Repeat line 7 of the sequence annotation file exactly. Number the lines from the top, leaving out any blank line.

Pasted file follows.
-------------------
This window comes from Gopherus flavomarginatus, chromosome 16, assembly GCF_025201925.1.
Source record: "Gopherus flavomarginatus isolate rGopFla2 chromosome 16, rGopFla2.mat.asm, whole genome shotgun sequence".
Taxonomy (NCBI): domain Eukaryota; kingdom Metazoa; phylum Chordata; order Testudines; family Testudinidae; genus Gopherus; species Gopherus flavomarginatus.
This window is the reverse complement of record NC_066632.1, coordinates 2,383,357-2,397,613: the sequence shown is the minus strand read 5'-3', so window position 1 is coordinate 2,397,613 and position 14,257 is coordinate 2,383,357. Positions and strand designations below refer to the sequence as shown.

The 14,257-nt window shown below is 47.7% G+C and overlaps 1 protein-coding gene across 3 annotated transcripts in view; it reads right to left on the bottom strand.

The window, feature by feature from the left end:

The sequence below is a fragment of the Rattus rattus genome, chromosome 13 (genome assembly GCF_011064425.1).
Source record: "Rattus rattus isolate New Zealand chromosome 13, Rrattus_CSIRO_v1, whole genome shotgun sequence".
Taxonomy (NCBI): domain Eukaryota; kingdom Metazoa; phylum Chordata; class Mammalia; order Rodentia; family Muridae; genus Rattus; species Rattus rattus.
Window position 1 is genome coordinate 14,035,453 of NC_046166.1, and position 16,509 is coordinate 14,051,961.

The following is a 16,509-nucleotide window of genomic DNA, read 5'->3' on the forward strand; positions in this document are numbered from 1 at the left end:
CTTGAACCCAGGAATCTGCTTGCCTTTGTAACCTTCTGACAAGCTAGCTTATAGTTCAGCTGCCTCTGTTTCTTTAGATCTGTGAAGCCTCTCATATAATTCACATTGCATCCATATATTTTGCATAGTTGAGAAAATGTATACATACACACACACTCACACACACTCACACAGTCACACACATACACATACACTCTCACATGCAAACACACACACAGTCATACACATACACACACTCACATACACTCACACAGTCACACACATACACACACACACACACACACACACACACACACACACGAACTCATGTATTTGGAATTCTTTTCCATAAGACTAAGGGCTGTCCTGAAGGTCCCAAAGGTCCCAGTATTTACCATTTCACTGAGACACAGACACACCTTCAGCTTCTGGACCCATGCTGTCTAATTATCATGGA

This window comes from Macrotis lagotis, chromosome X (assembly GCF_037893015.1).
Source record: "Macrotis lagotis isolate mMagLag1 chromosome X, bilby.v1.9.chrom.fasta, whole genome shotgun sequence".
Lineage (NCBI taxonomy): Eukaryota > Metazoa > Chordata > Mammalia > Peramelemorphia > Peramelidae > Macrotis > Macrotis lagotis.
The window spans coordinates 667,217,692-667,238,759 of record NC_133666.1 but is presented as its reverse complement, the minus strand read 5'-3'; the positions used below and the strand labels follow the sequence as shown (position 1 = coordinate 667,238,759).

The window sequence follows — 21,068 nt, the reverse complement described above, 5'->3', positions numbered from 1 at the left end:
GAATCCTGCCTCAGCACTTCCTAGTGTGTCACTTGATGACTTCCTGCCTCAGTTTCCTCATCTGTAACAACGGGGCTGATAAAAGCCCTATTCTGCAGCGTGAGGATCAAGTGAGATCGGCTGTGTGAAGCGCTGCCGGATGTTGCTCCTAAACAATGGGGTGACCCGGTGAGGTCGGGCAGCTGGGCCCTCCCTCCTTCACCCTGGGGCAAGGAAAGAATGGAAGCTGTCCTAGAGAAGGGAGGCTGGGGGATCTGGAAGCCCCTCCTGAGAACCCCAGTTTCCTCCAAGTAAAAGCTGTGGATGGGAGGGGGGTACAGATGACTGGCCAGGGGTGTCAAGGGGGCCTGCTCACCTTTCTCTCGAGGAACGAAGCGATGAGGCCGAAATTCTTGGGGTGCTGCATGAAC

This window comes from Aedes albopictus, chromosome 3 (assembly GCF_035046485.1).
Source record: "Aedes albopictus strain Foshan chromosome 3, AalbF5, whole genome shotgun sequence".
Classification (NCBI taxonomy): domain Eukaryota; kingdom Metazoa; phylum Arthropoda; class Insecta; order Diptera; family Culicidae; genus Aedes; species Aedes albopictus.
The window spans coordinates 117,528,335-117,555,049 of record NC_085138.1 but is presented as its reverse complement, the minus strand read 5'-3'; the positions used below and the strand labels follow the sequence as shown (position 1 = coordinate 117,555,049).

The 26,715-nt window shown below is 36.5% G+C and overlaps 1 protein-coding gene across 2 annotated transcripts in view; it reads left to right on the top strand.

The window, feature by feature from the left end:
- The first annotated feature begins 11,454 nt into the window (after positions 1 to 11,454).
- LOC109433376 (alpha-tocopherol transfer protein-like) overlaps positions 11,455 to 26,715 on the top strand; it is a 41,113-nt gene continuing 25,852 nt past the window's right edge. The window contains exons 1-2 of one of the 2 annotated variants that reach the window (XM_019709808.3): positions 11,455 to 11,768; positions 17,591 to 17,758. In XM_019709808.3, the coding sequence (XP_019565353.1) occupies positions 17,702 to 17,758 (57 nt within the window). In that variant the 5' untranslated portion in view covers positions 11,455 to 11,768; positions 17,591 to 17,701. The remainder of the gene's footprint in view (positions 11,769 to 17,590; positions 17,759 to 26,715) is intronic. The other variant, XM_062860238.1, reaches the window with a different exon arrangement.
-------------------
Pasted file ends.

The sequence below is a fragment of the Rattus rattus genome, chromosome 13 (genome assembly GCF_011064425.1).